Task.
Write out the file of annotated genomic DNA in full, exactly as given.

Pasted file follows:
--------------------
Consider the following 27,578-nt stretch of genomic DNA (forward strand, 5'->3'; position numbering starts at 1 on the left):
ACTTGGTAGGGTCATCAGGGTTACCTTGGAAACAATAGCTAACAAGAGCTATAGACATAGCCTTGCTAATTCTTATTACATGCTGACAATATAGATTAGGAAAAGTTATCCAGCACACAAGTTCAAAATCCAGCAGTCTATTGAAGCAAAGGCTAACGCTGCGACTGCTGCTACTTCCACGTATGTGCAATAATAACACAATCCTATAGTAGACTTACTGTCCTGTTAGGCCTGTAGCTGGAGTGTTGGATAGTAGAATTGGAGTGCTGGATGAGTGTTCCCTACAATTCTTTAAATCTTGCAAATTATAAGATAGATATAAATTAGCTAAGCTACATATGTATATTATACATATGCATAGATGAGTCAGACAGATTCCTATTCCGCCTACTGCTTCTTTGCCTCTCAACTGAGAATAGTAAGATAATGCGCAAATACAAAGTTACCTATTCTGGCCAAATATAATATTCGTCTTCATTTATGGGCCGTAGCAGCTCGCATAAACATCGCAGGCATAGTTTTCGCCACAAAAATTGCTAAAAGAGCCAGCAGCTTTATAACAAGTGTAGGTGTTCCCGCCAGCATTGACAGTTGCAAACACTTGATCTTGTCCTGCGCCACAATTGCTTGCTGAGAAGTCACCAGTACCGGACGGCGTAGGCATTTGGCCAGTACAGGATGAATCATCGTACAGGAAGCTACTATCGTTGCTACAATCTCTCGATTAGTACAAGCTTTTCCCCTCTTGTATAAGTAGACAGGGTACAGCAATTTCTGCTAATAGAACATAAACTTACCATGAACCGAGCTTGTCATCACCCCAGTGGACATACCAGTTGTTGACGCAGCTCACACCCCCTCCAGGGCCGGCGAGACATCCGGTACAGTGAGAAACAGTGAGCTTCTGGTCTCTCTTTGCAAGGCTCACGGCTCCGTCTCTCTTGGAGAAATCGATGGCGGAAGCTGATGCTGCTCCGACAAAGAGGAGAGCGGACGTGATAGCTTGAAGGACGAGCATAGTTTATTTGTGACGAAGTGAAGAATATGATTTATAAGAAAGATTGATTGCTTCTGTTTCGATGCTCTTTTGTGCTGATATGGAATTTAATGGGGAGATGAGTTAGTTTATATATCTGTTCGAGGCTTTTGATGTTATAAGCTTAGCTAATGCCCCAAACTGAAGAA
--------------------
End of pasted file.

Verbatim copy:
Consider the following 27,578-nt stretch of genomic DNA (forward strand, 5'->3'; position numbering starts at 1 on the left):
ACTTGGTAGGGTCATCAGGGTTACCTTGGAAACAATAGCTAACAAGAGCTATAGACATAGCCTTGCTAATTCTTATTACATGCTGACAATATAGATTAGGAAAAGTTATCCAGCACACAAGTTCAAAATCCAGCAGTCTATTGAAGCAAAGGCTAACGCTGCGACTGCTGCTACTTCCACGTATGTGCAATAATAACACAATCCTATAGTAGACTTACTGTCCTGTTAGGCCTGTAGCTGGAGTGTTGGATAGTAGAATTGGAGTGCTGGATGAGTGTTCCCTACAATTCTTTAAATCTTGCAAATTATAAGATAGATATAAATTAGCTAAGCTACATATGTATATTATACATATGCATAGATGAGTCAGACAGATTCCTATTCCGCCTACTGCTTCTTTGCCTCTCAACTGAGAATAGTAAGATAATGCGCAAATACAAAGTTACCTATTCTGGCCAAATATAATATTCGTCTTCATTTATGGGCCGTAGCAGCTCGCATAAACATCGCAGGCATAGTTTTCGCCACAAAAATTGCTAAAAGAGCCAGCAGCTTTATAACAAGTGTAGGTGTTCCCGCCAGCATTGACAGTTGCAAACACTTGATCTTGTCCTGCGCCACAATTGCTTGCTGAGAAGTCACCAGTACCGGACGGCGTAGGCATTTGGCCAGTACAGGATGAATCATCGTACAGGAAGCTACTATCGTTGCTACAATCTCTCGATTAGTACAAGCTTTTCCCCTCTTGTATAAGTAGACAGGGTACAGCAATTTCTGCTAATAGAACATAAACTTACCATGAACCGAGCTTGTCATCACCCCAGTGGACATACCAGTTGTTGACGCAGCTCACACCCCCTCCAGGGCCGGCGAGACATCCGGTACAGTGAGAAACAGTGAGCTTCTGGTCTCTCTTTGCAAGGCTCACGGCTCCGTCTCTCTTGGAGAAATCGATGGCGGAAGCTGATGCTGCTCCGACAAAGAGGAGAGCGGACGTGATAGCTTGAAGGACGAGCATAGTTTATTTGTGACGAAGTGAAGAATATGATTTATAAGAAAGATTGATTGCTTCTGTTTCGATGCTCTTTTGTGCTGATATGGAATTTAATGGGGAGATGAGTTAGTTTATATATCTGTTCGAGGCTTTTGATGTTATAAGCTTAGCTAATGCCCCAAACTGAAGAA